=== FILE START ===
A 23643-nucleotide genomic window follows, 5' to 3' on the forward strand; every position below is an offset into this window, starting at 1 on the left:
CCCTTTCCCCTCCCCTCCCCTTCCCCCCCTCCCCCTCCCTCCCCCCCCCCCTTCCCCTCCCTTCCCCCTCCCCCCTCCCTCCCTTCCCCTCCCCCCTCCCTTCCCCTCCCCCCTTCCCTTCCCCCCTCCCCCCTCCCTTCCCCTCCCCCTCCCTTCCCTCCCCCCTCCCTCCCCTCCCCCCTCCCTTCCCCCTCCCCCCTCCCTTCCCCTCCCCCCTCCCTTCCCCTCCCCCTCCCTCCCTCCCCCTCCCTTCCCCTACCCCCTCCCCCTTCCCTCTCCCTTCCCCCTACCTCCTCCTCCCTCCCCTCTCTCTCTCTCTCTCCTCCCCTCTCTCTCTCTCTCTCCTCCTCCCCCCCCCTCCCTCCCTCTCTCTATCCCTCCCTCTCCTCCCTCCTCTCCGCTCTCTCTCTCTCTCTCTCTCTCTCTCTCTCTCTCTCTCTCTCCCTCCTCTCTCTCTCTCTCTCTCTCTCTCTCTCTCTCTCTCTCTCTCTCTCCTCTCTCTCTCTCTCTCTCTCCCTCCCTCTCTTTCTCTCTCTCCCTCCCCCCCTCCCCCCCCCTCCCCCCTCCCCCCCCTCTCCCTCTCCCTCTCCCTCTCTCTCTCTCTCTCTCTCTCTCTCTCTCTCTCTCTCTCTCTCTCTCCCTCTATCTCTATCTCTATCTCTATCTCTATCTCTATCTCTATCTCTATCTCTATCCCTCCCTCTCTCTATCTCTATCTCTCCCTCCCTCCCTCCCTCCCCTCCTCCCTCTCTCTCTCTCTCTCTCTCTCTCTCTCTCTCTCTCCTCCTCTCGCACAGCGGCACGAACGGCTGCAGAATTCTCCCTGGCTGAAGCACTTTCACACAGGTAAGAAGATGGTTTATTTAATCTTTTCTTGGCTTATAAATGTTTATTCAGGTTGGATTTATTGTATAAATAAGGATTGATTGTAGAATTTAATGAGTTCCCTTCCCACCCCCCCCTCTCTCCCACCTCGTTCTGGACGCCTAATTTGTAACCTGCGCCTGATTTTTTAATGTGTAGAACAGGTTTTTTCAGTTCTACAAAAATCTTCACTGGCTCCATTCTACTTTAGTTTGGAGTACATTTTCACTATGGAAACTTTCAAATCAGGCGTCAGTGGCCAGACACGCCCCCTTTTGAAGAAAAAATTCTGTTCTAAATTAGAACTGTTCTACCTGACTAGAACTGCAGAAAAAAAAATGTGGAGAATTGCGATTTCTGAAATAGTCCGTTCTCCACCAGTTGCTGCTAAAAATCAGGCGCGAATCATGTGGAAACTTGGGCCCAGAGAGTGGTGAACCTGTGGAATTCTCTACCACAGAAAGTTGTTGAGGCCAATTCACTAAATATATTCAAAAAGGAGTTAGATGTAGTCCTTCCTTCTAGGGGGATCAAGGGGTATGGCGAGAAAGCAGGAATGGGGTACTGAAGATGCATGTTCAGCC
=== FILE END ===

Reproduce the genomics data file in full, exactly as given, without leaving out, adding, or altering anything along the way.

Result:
A 23643-nucleotide genomic window follows, 5' to 3' on the forward strand; every position below is an offset into this window, starting at 1 on the left:
CCCTTTCCCCTCCCCTCCCCTTCCCCCCCTCCCCCTCCCTCCCCCCCCCCCTTCCCCTCCCTTCCCCCTCCCCCCTCCCTCCCTTCCCCTCCCCCCTCCCTTCCCCTCCCCCCTTCCCTTCCCCCCTCCCCCCTCCCTTCCCCTCCCCCTCCCTTCCCTCCCCCCTCCCTCCCCTCCCCCCTCCCTTCCCCCTCCCCCCTCCCTTCCCCTCCCCCCTCCCTTCCCCTCCCCCTCCCTCCCTCCCCCTCCCTTCCCCTACCCCCTCCCCCTTCCCTCTCCCTTCCCCCTACCTCCTCCTCCCTCCCCTCTCTCTCTCTCTCTCCTCCCCTCTCTCTCTCTCTCTCCTCCTCCCCCCCCCTCCCTCCCTCTCTCTATCCCTCCCTCTCCTCCCTCCTCTCCGCTCTCTCTCTCTCTCTCTCTCTCTCTCTCTCTCTCTCTCTCTCCCTCCTCTCTCTCTCTCTCTCTCTCTCTCTCTCTCTCTCTCTCTCTCTCTCCTCTCTCTCTCTCTCTCTCTCCCTCCCTCTCTTTCTCTCTCTCCCTCCCCCCCTCCCCCCCCCTCCCCCCTCCCCCCCCTCTCCCTCTCCCTCTCCCTCTCTCTCTCTCTCTCTCTCTCTCTCTCTCTCTCTCTCTCTCTCTCTCCCTCTATCTCTATCTCTATCTCTATCTCTATCTCTATCTCTATCTCTATCTCTATCCCTCCCTCTCTCTATCTCTATCTCTCCCTCCCTCCCTCCCTCCCCTCCTCCCTCTCTCTCTCTCTCTCTCTCTCTCTCTCTCTCTCTCCTCCTCTCGCACAGCGGCACGAACGGCTGCAGAATTCTCCCTGGCTGAAGCACTTTCACACAGGTAAGAAGATGGTTTATTTAATCTTTTCTTGGCTTATAAATGTTTATTCAGGTTGGATTTATTGTATAAATAAGGATTGATTGTAGAATTTAATGAGTTCCCTTCCCACCCCCCCCTCTCTCCCACCTCGTTCTGGACGCCTAATTTGTAACCTGCGCCTGATTTTTTAATGTGTAGAACAGGTTTTTTCAGTTCTACAAAAATCTTCACTGGCTCCATTCTACTTTAGTTTGGAGTACATTTTCACTATGGAAACTTTCAAATCAGGCGTCAGTGGCCAGACACGCCCCCTTTTGAAGAAAAAATTCTGTTCTAAATTAGAACTGTTCTACCTGACTAGAACTGCAGAAAAAAAAATGTGGAGAATTGCGATTTCTGAAATAGTCCGTTCTCCACCAGTTGCTGCTAAAAATCAGGCGCGAATCATGTGGAAACTTGGGCCCAGAGAGTGGTGAACCTGTGGAATTCTCTACCACAGAAAGTTGTTGAGGCCAATTCACTAAATATATTCAAAAAGGAGTTAGATGTAGTCCTTCCTTCTAGGGGGATCAAGGGGTATGGCGAGAAAGCAGGAATGGGGTACTGAAGATGCATGTTCAGCC